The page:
The guides were really passionate about the mountains, and they were particular about safety and not rushing or pushing us to the point where we would get hurt.  If you have the chance, and the cohones, to go to Matacanes, I highly recommend Todo Aventura.

On Monday, sore but no worse for wear, I gingerly toured some of the facilities where Jose is currently working, MNA, an animal nutrition company.  I met with company president and nutritionist Dr. Jorge Kawas, and Jose, Jorge, and I discussed the role of microbes in animal nutrition and health. 

Dr. Jose Garcia-Mazcorro and I at MNA in Monterrey.

Monday night, I got to chat one-on-one with Professor T.J. Nagaraja, an author on the Saccharomyces review and a prominent researcher in rumen acidosis, cattle health, and infectious disease. 

The main reason for my trip to Monterrey was to attend and speak at the XXII UANL-Engorda de Bovinos en Corral Symposium.  I presented the opening seminar titled “Raising feedlot cattle with good microbes in mind” (“Cria y engorda de ganado con buenos microbios en mente”).  The video can be found here, and slides with presentation notes here:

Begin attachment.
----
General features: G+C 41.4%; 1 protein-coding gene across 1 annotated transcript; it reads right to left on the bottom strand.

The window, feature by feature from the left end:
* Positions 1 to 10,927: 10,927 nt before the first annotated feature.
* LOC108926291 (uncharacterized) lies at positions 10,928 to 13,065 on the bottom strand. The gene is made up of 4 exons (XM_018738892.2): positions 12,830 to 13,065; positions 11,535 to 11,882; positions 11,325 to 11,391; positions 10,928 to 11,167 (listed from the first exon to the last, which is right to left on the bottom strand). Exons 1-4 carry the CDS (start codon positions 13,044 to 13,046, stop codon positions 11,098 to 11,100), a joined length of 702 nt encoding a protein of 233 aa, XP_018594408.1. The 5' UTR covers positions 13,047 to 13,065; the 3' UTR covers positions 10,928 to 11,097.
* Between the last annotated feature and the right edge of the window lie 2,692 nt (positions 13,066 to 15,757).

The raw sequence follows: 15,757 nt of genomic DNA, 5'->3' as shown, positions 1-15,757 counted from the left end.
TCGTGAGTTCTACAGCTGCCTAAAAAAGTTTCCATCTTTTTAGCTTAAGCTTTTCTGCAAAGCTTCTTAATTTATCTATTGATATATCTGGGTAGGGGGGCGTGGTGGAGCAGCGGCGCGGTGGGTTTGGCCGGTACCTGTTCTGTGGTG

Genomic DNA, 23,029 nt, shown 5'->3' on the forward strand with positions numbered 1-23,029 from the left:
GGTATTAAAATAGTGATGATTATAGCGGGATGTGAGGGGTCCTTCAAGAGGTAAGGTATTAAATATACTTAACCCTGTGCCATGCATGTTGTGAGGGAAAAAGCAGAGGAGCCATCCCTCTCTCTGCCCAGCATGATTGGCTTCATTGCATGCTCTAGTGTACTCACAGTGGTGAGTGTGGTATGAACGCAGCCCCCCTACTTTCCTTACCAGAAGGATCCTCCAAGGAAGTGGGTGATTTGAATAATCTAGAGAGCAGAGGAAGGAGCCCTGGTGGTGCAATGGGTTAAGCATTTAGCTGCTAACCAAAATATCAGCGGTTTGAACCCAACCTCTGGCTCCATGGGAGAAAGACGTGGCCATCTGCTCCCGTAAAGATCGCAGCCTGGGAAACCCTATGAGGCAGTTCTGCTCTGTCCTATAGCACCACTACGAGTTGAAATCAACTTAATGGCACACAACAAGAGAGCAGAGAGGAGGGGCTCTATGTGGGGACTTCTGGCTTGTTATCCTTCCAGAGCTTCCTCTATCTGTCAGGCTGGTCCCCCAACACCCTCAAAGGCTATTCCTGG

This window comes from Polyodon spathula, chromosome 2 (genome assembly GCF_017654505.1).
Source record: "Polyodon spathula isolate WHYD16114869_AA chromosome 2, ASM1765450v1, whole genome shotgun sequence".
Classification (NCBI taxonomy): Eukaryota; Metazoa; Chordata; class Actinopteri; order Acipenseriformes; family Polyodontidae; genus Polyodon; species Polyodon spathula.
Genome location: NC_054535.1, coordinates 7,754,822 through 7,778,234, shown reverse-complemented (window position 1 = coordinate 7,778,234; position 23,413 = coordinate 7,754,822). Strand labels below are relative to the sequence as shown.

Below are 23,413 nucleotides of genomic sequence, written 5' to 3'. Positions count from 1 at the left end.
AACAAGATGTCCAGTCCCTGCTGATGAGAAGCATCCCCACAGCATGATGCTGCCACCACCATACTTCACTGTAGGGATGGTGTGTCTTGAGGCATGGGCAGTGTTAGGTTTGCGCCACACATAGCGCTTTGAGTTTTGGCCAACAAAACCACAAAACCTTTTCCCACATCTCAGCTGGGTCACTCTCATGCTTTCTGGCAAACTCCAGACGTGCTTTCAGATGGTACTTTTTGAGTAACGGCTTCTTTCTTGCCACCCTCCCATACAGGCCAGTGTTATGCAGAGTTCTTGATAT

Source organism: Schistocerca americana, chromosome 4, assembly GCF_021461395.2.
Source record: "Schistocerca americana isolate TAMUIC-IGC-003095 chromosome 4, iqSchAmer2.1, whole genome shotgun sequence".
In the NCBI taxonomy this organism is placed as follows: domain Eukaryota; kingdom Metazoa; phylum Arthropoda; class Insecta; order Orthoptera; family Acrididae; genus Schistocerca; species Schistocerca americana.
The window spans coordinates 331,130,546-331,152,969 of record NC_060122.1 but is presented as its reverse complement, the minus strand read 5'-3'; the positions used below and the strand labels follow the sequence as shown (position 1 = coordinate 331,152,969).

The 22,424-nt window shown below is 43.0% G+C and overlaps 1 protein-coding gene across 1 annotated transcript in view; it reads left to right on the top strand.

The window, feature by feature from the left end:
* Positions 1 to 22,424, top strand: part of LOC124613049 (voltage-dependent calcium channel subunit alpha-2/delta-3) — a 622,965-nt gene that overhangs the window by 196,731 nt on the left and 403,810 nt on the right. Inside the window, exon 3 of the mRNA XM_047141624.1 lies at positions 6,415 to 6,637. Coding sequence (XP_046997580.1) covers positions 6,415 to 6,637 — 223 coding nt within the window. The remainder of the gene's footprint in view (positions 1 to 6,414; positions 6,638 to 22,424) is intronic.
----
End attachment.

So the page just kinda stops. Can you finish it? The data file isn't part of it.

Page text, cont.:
Organized by MNA and UANL, the university in Monterrey, the symposium brings together researchers, producers, animal industry professionals, and students to discuss animal health in feedlot cattle.  I was honored to give the opening talk, which will be available online soon, and pleased to hear that the audience did in fact like microbes more than before my seminar!  Usually when I start talking about the gut microbiome people have the urge to run off and wash their hands…

Unfortunately, I had to jump back on a plane shortly after my talk, as I am heading to give a different presentation at the Wildlife Society meeting in Reno, Nevada tomorrow! But, I have plenty of memories and new project ideas to remember my trip by, and hopefully I will come back to Monterrey soon!

A collaborative project got published on the biogeography of the calf digestive tract!